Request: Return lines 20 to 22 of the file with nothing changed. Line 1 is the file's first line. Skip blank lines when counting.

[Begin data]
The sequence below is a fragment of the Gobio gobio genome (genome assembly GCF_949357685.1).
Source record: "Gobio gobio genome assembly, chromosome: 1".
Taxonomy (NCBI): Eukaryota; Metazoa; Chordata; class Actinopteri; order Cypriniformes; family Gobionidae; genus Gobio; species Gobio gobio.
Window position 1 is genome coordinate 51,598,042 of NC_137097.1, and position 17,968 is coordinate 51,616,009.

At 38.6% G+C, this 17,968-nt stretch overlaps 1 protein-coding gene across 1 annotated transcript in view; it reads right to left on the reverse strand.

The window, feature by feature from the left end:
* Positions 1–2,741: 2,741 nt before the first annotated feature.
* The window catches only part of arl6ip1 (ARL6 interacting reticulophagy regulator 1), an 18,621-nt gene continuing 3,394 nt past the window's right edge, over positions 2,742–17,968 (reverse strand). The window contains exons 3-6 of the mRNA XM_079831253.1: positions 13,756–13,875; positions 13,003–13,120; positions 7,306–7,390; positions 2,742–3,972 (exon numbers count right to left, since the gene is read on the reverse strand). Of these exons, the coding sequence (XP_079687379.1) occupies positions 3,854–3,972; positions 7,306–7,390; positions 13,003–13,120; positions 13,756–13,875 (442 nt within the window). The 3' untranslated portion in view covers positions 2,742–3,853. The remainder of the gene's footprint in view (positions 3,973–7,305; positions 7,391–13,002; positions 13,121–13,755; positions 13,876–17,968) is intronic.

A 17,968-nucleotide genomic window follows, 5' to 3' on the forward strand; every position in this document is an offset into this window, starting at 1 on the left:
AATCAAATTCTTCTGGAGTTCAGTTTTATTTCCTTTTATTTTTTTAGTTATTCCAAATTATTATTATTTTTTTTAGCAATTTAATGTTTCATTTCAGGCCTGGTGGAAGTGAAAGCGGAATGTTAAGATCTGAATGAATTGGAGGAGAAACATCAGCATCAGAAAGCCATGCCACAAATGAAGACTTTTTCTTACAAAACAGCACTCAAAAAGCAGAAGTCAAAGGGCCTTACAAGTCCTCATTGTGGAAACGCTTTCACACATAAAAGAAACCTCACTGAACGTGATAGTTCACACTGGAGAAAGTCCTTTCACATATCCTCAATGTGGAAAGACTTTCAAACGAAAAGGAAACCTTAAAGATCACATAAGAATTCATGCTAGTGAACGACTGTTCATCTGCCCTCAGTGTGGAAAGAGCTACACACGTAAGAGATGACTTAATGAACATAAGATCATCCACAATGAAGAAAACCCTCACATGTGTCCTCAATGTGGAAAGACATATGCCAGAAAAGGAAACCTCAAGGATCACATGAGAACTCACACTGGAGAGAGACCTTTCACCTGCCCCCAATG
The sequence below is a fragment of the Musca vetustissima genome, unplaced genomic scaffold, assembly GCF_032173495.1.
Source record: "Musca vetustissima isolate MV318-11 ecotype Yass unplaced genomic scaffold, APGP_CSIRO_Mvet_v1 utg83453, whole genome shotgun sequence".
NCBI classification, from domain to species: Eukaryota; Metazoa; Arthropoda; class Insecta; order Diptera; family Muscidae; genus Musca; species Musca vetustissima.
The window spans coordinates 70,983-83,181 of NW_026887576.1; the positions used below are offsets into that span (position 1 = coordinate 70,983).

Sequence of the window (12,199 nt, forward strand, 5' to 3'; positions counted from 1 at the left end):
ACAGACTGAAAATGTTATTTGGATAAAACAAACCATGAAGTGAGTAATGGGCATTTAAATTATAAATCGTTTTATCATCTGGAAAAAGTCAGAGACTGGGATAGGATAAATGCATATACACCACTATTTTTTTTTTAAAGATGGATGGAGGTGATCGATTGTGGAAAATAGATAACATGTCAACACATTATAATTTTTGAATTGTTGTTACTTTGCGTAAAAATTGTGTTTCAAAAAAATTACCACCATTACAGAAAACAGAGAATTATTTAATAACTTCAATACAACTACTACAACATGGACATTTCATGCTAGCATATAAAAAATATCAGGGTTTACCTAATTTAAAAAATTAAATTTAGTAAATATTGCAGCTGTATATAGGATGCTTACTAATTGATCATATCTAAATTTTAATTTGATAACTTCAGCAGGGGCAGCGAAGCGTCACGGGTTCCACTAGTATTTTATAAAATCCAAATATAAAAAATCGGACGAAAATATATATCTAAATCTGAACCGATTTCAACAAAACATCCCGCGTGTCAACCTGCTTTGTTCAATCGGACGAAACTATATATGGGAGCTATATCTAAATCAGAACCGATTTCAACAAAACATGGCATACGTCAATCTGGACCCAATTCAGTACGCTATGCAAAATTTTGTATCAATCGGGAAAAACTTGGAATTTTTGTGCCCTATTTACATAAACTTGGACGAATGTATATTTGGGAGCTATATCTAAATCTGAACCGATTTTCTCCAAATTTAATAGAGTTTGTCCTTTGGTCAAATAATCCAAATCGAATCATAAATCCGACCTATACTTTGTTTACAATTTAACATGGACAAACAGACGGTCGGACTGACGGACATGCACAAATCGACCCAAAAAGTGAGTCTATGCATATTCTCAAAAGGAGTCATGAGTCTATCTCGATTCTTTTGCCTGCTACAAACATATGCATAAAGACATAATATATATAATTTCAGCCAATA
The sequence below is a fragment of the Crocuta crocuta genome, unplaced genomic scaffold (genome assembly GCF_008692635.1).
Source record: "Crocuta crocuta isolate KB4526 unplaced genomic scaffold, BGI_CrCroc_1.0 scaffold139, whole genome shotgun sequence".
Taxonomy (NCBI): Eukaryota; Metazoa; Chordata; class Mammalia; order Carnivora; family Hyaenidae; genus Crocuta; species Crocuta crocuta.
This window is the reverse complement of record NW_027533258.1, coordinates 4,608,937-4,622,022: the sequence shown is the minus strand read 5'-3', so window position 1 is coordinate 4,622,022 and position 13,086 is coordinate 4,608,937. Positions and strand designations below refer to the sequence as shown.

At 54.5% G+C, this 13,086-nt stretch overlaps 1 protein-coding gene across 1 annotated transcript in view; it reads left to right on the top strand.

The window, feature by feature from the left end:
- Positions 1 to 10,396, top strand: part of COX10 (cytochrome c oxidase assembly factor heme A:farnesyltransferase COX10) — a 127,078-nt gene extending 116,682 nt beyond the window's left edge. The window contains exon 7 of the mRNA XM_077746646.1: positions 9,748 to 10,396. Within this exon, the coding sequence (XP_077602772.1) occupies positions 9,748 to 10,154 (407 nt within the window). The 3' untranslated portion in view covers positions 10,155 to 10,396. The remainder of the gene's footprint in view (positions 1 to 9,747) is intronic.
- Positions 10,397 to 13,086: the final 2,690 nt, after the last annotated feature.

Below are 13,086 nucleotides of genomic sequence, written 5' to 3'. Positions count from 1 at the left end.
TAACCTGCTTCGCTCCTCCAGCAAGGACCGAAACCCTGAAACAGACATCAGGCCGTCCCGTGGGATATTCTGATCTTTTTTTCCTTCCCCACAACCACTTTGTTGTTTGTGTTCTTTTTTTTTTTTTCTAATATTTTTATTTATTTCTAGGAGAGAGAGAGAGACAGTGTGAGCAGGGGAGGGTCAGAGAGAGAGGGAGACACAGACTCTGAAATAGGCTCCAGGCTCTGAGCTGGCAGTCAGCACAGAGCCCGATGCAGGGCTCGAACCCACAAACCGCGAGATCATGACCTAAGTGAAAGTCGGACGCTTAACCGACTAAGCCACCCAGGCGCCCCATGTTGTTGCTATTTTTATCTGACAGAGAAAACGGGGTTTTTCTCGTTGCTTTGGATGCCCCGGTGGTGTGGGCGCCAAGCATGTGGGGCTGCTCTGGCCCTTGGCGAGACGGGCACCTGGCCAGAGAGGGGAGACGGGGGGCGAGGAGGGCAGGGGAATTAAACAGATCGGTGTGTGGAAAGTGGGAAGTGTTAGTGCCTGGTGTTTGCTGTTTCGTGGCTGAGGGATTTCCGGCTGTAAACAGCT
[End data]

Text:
This window is the reverse complement of record NW_027533258.1, coordinates 4,608,937-4,622,022: the sequence shown is the minus strand read 5'-3', so window position 1 is coordinate 4,622,022 and position 13,086 is coordinate 4,608,937. Positions and strand designations below refer to the sequence as shown.

At 54.5% G+C, this 13,086-nt stretch overlaps 1 protein-coding gene across 1 annotated transcript in view; it reads left to right on the top strand.

The window, feature by feature from the left end: